David VanBuskirk

David VanBuskirk, a Las Vegas Police Officer, Was a True Hero

David VanBuskirk had been a police officer with the Las Vegas Metropolitan Police Department for 13 years until his tragic death last year while saving a hiker from Mount Charleston.

Investigations continue into the incident, but national search and rescue experts believe an officer’s death could have been prevented had Metro upgraded its helicopter equipment to a modern locking hook.

Early Life and Education

Officer David Vanbuskirk was a true hero, often saving the lives of both fellow officers and civilians alike. A Southern Nevada native, he joined Metro Police Department in 1999 and quickly rose to become an invaluable member of their search-and-rescue team.

With his dedication and hard work, he earned the highest honor Metro Search and Rescue can bestow upon an officer: captain! After four years of service, he achieved this prestigious rank.

Today, his colleagues honored his life with poignant ceremonies held at Central Christian Church in Henderson. The service was streamed live on several local television stations. A police motorcade escorted Vanbuskirk’s flag-draped casket from Palm Mortuary downtown to the church for visitation and his funeral service.

Professional Career

Vanbuskirk, a Shelburne, VT native and professor emeritus of psychiatry at the University of Vermont College of Medicine, was an ardent supporter of local community health centers. He specialized in child and adolescent psychiatry while serving as director of South Shore Mental Health Center in Quincy, MA, as well as clinical faculty at Dartmouth Medical School.

On Monday night, Vanbuskirk tragically passed away during a helicopter rescue mission at Mount Charleston. While being lowered on a cable from the helicopter’s electric hoist, his body became detached and sank into the canyon below, suffering fatal injuries, according to authorities.

This officer was part of Metro’s search and rescue team, which performs more than 100 helicopter rescues annually. As such, he was considered one of their most experienced officers.

Achievements and Honors

David VanBuskirk served in the United States Army during the Civil War, serving as Captain during many major campaigns.

He tragically passed away during an aerial rescue operation while lowering a hiker to the helicopter with his colleagues.

Police Chief Steven Gillespie reported that their operation began when they received a call about an apparently lost hiker.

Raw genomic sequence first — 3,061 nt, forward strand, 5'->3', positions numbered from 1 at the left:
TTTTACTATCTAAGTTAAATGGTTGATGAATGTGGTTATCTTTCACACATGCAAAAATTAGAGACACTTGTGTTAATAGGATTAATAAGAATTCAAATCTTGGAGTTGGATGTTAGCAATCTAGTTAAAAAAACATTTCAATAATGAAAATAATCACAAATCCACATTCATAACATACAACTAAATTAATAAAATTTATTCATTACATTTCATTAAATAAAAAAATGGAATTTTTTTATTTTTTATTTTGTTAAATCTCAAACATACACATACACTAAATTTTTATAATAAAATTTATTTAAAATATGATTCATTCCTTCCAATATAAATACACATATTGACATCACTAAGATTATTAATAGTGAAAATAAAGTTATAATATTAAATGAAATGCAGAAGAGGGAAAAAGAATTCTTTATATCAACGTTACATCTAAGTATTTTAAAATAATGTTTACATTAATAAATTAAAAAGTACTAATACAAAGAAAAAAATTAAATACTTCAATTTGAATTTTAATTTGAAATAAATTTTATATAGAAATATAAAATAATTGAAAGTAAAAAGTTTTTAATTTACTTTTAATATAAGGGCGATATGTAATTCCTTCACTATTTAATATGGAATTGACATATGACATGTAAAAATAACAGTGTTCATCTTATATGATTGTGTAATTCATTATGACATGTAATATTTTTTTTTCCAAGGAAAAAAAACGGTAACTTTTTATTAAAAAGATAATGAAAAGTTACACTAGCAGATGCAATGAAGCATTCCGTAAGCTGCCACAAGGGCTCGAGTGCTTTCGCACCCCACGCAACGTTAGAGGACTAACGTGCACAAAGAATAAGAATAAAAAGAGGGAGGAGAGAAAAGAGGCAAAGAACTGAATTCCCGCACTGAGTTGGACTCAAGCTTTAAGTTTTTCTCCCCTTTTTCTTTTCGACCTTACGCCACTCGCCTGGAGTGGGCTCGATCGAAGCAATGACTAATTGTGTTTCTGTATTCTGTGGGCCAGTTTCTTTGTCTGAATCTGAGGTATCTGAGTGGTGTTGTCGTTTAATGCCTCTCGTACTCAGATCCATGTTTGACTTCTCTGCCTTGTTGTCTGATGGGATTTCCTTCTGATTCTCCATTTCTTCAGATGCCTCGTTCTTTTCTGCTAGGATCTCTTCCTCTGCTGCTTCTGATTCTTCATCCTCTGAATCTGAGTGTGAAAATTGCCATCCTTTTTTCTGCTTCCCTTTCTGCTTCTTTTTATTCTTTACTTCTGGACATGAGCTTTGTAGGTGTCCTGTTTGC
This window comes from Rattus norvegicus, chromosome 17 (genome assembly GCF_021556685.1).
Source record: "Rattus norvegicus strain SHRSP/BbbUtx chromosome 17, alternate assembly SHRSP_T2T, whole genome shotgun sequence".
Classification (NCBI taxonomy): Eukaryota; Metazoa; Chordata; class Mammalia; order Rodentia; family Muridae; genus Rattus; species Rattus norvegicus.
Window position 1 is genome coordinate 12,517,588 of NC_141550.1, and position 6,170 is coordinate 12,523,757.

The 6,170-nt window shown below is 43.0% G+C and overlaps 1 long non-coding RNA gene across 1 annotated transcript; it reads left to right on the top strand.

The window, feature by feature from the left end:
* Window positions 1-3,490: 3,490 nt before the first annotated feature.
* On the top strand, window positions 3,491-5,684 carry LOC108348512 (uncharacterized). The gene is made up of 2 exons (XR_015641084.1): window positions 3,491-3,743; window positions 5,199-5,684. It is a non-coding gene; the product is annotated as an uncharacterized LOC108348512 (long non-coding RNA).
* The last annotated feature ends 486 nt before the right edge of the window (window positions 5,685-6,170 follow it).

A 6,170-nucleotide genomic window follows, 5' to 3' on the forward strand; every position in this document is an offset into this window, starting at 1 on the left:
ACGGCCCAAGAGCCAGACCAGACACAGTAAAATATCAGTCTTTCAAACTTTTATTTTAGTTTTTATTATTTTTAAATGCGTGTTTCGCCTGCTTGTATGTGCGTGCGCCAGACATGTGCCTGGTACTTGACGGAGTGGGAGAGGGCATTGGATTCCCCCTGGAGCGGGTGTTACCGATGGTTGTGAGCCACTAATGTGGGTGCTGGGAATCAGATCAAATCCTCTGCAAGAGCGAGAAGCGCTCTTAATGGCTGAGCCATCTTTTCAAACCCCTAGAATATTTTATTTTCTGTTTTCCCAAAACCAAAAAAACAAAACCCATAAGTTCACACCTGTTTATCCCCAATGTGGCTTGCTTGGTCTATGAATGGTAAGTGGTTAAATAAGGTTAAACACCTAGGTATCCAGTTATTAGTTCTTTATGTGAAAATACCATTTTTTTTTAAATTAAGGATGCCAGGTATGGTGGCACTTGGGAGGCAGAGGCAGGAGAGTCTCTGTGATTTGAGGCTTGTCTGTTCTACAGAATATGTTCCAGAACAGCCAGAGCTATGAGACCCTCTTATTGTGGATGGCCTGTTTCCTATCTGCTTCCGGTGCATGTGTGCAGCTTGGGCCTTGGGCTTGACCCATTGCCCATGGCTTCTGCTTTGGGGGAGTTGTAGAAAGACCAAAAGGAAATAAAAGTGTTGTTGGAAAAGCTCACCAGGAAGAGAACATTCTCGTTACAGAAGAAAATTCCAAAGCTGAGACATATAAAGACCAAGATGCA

On a rock ledge near Mary Jane Falls, a hiker became stranded. A Metro helicopter with five people aboard, including VanBuskirk, found the victim and hoisted him onto its deck for safe transport into the air.

VanBuskirk and the hiker were being lifted to the aircraft when he became detached from the line and fell. Unfortunately, the exact distance he fell is unknown.

Personal Life

David Vanbuskirk, a Las Vegas police officer, epitomized the hero. As part of Metro’s elite Search and Rescue team, he saved many lives.

Officer Vanbuskirk responded quickly when a call came in about a lost hiker on Mount Charleston. Boarding his helicopter, he raced to the scene and safely recovered the man who had become disoriented and stuck on a rock ledge.

Vanbuskirk signaled the aircraft to lift him and the hiker up. Unfortunately, as they took off, Vanbuskirk became detached from his hoist cable and fell into a canyon below, according to authorities.

Sheriff Doug Gillespie declared Vanbuskirk’s fall “unsurvivable.” An investigation is underway into how far he fell, as a 13-year veteran of the police department.

Net Worth

David VanBuskirk (born May 13, 1954) is a police officer with the Las Vegas Metropolitan Police Department. He was raised and educated in Nevada before becoming a law enforcement officer.

His estimated net worth ranges between $25-34K. He is married and has no children.

He holds a bachelor’s degree in accounting from the University of Phoenix.

David and Elizabeth founded the Center for Traditional Textiles of Cusco, Peru to document and preserve Inca weaving traditions for future generations. They showcased their artwork throughout the United States.

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